By Paul Goble
Adam Michnik, a senior Polish dissident and editor of Warsaw’s Gazeta Wyborcza, says he is “certain” that the war in Ukraine will become for Vladimir Putin precisely what the war in Afghanistan was for Leonid Brezhnev,” a trap from which there is no easy or obvious way out.
Putin has driven Russia into a trap because he is “a gangster psychopath,” Michnik says, describing himself as “an anti-Putinist Russophile” much in the same way he earlier identified as “an anti-Soviet” one. Putin and many others have made the fundamental mistake that Ukrainians are not a separate and distinct nation (ekhokavkaza.com/a/31793555.html).
Putin is not equivalent to Russia. He is beyond doubt the product of its history, but he is also “the product of the mistakes for example of Boris Yeltsin,” the Polish thinker says. “I do not want to say that if Putin weren’t around, Russia would be a paradise.” That wouldn’t and won’t be true, and he and others will have much to criticize in a Russia headed by someone else.
Moreover, it is not the case that Russians back Putin “one hundred percent.” Some 200,000 have already left and 8,000 have been arrested for protesting the war. A half century ago, only seven people went into Red Square to protest the Soviet invasion of Czechoslovakia, Michnik points out.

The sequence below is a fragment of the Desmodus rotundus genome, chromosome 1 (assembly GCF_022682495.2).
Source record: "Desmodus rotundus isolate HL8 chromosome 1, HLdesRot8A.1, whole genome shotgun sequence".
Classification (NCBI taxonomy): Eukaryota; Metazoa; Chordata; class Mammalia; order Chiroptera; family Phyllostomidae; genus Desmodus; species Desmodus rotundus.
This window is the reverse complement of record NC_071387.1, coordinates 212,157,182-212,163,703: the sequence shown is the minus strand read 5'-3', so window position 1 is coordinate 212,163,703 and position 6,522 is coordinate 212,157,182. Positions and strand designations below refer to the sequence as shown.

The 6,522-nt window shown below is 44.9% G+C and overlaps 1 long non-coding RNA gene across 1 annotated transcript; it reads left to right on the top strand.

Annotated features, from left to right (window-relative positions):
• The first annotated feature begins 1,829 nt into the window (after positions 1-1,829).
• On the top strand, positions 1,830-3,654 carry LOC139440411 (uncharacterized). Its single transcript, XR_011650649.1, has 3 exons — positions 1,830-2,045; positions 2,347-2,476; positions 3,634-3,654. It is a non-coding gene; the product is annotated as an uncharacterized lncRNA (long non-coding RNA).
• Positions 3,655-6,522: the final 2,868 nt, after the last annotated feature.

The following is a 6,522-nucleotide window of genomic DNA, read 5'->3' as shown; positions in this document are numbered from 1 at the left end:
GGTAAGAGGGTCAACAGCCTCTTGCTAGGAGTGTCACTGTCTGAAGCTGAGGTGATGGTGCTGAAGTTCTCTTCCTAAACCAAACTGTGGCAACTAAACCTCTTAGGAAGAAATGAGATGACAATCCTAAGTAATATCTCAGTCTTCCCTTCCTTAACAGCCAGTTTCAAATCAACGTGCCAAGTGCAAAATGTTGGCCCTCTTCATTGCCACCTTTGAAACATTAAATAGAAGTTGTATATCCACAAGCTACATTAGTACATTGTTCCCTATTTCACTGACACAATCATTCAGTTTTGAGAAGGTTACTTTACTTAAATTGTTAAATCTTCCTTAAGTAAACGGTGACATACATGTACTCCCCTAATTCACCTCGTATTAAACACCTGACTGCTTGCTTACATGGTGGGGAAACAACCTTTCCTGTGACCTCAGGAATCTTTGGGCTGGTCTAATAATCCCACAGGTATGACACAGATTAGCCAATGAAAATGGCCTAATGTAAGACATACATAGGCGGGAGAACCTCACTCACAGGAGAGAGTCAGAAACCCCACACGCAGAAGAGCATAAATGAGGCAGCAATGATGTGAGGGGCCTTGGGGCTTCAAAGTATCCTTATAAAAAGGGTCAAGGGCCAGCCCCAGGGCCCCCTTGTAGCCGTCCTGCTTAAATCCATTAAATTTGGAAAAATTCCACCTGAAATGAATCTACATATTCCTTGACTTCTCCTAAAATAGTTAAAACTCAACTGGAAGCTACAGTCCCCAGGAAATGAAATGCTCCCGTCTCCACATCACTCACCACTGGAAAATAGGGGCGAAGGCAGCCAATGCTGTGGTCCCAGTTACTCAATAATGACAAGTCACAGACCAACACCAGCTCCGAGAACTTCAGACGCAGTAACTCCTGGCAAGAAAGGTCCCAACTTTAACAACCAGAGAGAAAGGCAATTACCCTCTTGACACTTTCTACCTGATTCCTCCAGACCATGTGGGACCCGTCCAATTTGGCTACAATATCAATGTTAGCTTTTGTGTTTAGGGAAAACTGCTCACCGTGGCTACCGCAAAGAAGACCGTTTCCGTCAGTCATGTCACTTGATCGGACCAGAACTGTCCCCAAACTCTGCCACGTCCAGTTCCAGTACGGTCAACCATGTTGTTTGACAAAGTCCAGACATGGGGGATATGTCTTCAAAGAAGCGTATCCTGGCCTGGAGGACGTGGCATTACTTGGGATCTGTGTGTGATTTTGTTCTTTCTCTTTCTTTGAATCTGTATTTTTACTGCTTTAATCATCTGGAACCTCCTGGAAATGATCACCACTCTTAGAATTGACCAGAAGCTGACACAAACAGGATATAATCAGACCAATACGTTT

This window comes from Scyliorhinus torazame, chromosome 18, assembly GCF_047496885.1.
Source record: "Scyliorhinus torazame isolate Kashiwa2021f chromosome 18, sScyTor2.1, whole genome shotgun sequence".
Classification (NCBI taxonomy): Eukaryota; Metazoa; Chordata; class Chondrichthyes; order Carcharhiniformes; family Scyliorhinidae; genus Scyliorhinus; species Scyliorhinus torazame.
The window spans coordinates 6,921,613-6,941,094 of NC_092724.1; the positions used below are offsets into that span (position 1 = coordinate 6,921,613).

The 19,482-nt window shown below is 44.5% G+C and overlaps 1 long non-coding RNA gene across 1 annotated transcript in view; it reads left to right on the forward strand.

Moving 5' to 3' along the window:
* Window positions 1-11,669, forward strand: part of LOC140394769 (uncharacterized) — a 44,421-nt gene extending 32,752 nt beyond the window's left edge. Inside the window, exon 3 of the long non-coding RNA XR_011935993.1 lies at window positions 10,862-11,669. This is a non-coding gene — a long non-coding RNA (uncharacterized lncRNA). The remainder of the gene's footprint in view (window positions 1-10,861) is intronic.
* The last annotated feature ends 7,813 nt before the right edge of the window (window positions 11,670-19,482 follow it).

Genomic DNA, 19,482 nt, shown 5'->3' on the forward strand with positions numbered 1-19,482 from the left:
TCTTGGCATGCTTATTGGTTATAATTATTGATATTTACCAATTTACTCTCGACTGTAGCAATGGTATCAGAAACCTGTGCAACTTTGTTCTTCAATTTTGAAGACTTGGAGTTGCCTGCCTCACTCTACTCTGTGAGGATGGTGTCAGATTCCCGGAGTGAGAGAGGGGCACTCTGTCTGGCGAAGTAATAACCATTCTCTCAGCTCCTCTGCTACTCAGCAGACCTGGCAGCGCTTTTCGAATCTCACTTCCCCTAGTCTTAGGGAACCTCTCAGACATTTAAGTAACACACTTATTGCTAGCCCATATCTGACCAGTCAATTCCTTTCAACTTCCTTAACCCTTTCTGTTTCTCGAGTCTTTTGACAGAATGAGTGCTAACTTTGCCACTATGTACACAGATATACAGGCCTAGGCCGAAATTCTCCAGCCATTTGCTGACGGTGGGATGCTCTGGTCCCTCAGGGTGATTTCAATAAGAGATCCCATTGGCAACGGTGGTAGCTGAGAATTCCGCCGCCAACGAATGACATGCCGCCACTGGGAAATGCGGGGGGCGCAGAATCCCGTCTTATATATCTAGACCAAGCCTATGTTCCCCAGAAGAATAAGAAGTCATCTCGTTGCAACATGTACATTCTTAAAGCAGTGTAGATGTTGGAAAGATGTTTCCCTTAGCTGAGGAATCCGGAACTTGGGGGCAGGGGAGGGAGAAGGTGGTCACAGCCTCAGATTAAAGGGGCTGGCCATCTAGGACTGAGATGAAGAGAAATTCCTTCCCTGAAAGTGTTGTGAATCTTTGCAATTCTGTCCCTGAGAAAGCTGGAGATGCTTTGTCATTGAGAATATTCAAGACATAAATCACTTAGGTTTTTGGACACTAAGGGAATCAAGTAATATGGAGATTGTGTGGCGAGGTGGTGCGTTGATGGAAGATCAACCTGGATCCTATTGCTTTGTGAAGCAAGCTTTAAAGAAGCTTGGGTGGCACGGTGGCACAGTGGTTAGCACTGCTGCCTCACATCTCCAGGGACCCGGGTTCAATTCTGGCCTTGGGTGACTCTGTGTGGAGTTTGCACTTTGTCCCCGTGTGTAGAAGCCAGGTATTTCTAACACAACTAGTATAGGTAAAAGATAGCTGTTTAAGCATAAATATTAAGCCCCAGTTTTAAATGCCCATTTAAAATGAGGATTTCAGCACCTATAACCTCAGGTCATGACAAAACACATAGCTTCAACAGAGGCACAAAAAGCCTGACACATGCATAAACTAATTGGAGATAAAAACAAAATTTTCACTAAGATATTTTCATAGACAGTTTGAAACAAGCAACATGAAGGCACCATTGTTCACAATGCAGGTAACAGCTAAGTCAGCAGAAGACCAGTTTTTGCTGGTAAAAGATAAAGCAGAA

Putin and Russia have made bad choices, including on Ukraine. None of this was fixed or determined. And because that is so, we can hope, Michnik continues, that there will be a new “wave” of change after this war. Indeed, that trend has often been true in Russia throughout history.
“The entire world sees that the great Russian army can’t take a single major city, and all the sympathies of the world are on Ukraine’s side,” he says. Russia is increasingly dependent on China. But in his opinion, Michnik concludes, “the policy of the West is in principle wise and effective and there is the result: up to now, Russia is losing.”
Paul Goble is a longtime specialist on ethnic and religious questions in Eurasia. Most recently, he was director of research and publications at the Azerbaijan Diplomatic Academy. Earlier, he served as vice dean for the social sciences and humanities at Audentes University in Tallinn and a senior research associate at the EuroCollege of the University of Tartu in Estonia. He has served in various capacities in the U.S. State Department, the Central Intelligence Agency and the International Broadcasting Bureau as well as at the Voice of America and Radio Free Europe/Radio Liberty and at the Carnegie Endowment for International Peace. Mr. Goble maintains the Window on Eurasia blog and can be contacted directly at [email protected] .